The economies of the Gaspésie and Îles de la Madeleine regions of Québec are transforming due to mine and paper mill closures and a diminishing fishing industry. Cégep de Matane and Cégep de la Gaspésie et des Îles are implementing training programs for career redirection and prosperity. Programs include a wind turbine installation and maintenance program that will support the deployment of wind farms as well as a new wind turbine equipment factory in the region.

With their social, cultural and environmental responsibilities at play also, colleges and institutes are integral to the health, longevity and prosperity of Canadian communities.

Canada's colleges and institutes are distinct from each other, but share common values in their deep connections to their communities. A plethora of programs, exciting variations and enterprising curriculum make a community's college or institute a true "go-to" for sustainable socio-economic development solutions.


Colleges and institutes contribute over $106.3 billion to the Canadian economy and provide a remarkable return on investment. (2006, study by Association of Canadian Community Colleges )

In The Economic Contribution of Canada's Community Colleges and Technical Institutes, the independent research firm CCbenefits Inc. described these institutions as engines of economic growth and used four major analyses – national economic benefits (job and income formation), student perspective (higher earnings captured by exiting students), taxpayer perspective (a collection of social benefits and avoided costs) and investment analysis (the return to taxpayers for their support) – to provide the foundation for this ground-breaking report.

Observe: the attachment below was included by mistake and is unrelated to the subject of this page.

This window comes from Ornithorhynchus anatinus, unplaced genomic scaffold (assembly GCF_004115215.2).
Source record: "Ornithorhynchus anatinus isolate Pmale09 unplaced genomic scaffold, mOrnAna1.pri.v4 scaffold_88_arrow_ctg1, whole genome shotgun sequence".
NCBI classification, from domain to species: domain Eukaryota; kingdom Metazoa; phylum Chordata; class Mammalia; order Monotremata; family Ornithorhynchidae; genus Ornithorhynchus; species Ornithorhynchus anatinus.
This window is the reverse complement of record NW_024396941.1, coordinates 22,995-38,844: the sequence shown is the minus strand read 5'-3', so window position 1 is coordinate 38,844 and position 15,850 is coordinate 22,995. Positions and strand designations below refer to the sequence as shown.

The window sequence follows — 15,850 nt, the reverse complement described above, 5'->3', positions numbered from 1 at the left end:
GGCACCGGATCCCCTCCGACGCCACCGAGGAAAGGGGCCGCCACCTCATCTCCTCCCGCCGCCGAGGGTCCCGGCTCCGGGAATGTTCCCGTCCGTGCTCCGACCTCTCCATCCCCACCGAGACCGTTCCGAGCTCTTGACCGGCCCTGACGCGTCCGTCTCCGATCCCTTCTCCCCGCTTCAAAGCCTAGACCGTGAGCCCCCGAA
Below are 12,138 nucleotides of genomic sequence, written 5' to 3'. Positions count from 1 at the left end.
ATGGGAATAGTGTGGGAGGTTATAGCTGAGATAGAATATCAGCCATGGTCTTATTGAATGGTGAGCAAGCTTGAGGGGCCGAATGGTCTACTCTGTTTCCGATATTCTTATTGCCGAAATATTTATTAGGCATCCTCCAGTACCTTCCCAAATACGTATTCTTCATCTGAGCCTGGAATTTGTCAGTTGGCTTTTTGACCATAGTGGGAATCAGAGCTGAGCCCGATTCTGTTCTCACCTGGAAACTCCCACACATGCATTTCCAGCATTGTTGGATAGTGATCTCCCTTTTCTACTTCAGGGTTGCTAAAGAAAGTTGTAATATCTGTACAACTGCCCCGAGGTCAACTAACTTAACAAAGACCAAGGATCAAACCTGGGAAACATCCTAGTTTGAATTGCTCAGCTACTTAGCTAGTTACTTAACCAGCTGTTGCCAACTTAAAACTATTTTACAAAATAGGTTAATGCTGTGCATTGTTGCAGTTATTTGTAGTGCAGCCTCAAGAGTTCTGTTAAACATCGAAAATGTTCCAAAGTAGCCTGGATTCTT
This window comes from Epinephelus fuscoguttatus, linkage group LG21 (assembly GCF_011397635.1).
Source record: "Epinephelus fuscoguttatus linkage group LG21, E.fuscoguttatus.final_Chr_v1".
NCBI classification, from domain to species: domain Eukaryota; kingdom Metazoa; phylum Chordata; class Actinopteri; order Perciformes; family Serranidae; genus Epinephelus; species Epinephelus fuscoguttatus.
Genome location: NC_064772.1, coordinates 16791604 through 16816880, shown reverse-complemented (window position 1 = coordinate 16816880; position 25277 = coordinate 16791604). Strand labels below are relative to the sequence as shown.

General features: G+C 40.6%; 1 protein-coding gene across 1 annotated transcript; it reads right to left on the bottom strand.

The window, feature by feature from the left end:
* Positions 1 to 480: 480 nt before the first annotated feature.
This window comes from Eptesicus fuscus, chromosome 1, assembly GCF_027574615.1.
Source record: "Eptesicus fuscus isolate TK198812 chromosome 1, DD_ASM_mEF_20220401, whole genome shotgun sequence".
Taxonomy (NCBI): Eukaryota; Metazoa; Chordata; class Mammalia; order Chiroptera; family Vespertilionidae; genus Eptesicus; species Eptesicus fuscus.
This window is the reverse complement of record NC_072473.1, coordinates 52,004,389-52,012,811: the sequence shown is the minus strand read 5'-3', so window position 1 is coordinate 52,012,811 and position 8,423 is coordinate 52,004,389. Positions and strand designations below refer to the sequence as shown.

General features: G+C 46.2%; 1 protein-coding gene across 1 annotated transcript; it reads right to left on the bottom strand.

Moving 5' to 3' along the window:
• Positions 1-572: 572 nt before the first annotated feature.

Colleges and institutes affect the national economy in two ways: through purchases from local suppliers and wages paid to employees; and, through a human capital effect stemming from an increase in the skill base of the workforce. The combination of operational expenditures and the effect of past student productivity represent an annual contribution of $106.3 billion, or 7.9 percent of current Gross Domestic Product. Colleges and institutes account for nearly eight percent of all direct and indirect workforce-related income in the national economy, which is approximately equivalent to 1.25 million jobs. Their activities encourage new business, assist existing business and create long-term economic growth by enhancing worker skills and providing customized training to local business and industry. It is estimated that the presentday Canadian workforce embodies around 467.7 million hours of past and present college and institute training.